Roles and Responsibility. Discuss the various roles and responsibilities of the organization and how those roles and responsibilities support the overall Department of Homeland Security mission and objectives.
Workforce Overview. Distinguish facts germane to the organization to include total number of employees, training, critical or unique skills, and additional facts that provide a substantive overview of the workforce.
Leadership. Construct an overview of the existing leadership to include how their background and skills support their existing appointment or fail to support their existing appointment.
Organizational Highlights. Assess some organizational highlights that show how the organizational strategies and initiatives are effective or ineffective at carrying out their existing mission.
Challenges. Distinguish and describe organizational challenges, to include legal and operational, that mire their responsibilities and what the organization is performing to overcome those obstacles in the future.
Intelligence and Armed Forces Application. Assess how the organization interacts with the intelligence community and Armed Forces to supplement, strengthen, or perform their daily responsibilities.
Conclusion. Wrap up the paper with you final thought on the role this organization plays in the grand scheme of homeland security. What conclusions have you come to as to its relevance to homeland security? Does this organization have a role to play in the future? What recommendations do you have for changes to the organization? (You will be able to use some of this information from the conclusion in your final assignment in Unit
United States Immigration and Customs Enforcement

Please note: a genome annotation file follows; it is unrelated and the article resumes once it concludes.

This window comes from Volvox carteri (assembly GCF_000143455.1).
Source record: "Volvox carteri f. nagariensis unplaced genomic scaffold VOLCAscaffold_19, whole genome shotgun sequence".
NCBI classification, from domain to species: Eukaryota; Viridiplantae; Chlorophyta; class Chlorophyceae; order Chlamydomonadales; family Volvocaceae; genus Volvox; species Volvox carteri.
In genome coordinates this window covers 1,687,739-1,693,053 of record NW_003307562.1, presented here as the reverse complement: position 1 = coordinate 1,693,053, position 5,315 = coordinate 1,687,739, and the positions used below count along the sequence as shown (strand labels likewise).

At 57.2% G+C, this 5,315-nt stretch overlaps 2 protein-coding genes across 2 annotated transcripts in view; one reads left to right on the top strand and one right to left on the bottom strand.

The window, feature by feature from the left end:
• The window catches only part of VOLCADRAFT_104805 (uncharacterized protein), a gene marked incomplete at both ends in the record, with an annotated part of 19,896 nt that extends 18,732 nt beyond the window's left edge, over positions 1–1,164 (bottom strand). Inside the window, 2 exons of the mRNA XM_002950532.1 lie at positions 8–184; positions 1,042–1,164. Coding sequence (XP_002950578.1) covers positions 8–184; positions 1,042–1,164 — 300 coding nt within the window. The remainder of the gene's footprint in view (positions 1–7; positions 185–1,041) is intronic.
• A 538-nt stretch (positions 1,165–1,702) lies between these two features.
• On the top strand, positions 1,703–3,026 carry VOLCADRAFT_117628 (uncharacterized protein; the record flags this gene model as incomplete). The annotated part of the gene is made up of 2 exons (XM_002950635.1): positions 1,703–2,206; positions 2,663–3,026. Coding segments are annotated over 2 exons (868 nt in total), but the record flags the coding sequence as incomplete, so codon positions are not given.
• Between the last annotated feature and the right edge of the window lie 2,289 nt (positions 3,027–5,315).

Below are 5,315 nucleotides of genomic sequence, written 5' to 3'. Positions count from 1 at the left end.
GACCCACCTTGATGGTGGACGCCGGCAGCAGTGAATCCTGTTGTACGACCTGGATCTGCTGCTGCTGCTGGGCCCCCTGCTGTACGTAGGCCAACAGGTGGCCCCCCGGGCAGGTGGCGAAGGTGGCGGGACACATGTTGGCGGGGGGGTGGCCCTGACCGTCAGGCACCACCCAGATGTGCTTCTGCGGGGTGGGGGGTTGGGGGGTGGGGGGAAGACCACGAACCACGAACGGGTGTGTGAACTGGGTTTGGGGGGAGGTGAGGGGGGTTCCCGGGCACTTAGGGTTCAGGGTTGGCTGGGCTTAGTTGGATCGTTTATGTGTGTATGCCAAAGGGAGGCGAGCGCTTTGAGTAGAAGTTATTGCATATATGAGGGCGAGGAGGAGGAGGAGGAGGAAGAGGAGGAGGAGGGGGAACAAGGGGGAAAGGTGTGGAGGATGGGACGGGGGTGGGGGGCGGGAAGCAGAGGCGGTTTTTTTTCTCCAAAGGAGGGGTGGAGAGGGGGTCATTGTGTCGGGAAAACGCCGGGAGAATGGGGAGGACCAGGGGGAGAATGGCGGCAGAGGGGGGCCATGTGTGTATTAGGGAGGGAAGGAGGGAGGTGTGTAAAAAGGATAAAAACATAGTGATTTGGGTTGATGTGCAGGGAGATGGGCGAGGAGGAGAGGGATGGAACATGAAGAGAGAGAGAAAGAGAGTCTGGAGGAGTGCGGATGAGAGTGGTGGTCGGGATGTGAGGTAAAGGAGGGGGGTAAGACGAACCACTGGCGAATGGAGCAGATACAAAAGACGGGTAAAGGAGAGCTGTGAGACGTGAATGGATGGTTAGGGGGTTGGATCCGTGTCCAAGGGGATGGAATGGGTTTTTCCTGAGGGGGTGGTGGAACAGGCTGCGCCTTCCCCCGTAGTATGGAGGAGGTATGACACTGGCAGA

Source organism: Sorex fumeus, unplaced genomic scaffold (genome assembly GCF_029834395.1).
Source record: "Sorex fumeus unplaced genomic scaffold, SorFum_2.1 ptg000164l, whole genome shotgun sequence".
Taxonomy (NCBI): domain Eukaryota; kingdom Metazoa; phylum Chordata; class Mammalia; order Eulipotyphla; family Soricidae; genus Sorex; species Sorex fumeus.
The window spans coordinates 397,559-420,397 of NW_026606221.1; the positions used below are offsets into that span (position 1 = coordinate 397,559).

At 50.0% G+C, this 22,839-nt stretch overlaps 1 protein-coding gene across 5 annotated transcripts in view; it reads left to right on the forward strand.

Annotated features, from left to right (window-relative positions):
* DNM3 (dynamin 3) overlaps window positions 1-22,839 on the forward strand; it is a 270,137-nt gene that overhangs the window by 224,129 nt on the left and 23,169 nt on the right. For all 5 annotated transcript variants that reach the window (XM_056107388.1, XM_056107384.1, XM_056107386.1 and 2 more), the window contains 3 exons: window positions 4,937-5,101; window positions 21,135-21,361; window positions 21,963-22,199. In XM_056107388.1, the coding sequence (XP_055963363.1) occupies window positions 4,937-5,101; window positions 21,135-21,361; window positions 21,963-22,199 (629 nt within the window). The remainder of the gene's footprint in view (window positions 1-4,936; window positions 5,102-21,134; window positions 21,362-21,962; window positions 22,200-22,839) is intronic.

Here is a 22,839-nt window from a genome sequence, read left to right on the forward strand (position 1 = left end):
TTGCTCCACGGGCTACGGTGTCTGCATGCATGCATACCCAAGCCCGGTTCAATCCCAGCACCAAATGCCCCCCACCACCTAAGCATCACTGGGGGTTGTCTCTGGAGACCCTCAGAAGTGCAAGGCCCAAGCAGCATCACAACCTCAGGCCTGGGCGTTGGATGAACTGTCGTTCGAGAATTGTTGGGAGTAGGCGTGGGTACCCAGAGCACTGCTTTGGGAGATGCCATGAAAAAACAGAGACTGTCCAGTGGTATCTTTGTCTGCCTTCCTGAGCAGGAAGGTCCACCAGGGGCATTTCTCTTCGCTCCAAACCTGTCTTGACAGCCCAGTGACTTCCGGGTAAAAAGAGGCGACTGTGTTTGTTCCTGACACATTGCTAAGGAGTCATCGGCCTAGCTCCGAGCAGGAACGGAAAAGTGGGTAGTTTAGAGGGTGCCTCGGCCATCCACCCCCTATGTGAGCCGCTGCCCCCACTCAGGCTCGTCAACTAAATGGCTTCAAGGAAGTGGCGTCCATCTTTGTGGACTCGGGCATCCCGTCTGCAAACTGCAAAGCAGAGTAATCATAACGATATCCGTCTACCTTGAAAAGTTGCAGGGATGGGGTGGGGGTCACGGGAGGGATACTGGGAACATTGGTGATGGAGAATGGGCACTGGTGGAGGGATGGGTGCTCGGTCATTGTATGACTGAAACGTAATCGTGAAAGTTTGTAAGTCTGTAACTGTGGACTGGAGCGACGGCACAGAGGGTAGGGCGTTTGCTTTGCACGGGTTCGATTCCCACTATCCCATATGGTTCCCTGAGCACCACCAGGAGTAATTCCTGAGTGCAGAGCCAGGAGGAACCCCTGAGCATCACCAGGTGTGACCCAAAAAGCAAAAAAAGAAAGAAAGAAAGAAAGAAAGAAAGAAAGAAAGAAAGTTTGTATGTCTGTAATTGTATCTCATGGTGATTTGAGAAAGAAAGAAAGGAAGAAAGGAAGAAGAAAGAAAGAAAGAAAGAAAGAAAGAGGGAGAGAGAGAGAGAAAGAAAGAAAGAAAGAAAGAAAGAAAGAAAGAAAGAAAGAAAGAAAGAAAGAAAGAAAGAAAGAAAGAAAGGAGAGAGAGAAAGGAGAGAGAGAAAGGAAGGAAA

The Immigration and Customs Enforcement (ICE) is the single most prominent part of the DHS and the second most significant investigative part of the federal government. This is because it is responsible for upholding about four hundred statutes that concern foreigners and trade. The DHS serves under the ICE to ensure that activities are conducted per the constitution and there are no illegal activities, some of the divisions the DHS is concerned with are National Security Investigations Division, Mission Support, International Affairs, Intelligence, National Intellectual Property Rights Coordination Center and Domestic Operations, through scrutinizing these activities the DHS is able to intervene in ICE operations and check the people and goods that pass through the border (Borderpatroledu, 2019. With these rights, the DHS can carry out its mandate to serve and protect the people of America by filtering the activities done at the Immigration and Customs Enforcement.

The ICE mostly deals with investigating violations and how they are handled according to customs laws. Like any law enforcement agency, they have search and seizure authority and can use probable cause or reasonable suspicion to carry out these activities. If a gallery, individual, or institution is suspected of owning illegal material, the ICE will search and hold onto evidence. The enforcement is made up of both agents and counsel since they have to work per the law. They are composed of 63 offices in 44countries who are considered as ICE Attache Officers (Luke, 2010). These officers provide information on activities to assist the Special Agents who are on the ground ready to apprehend offenders. Through this organizational structure, it is easy for the ICE to be active and help the DHS to achieve their goals.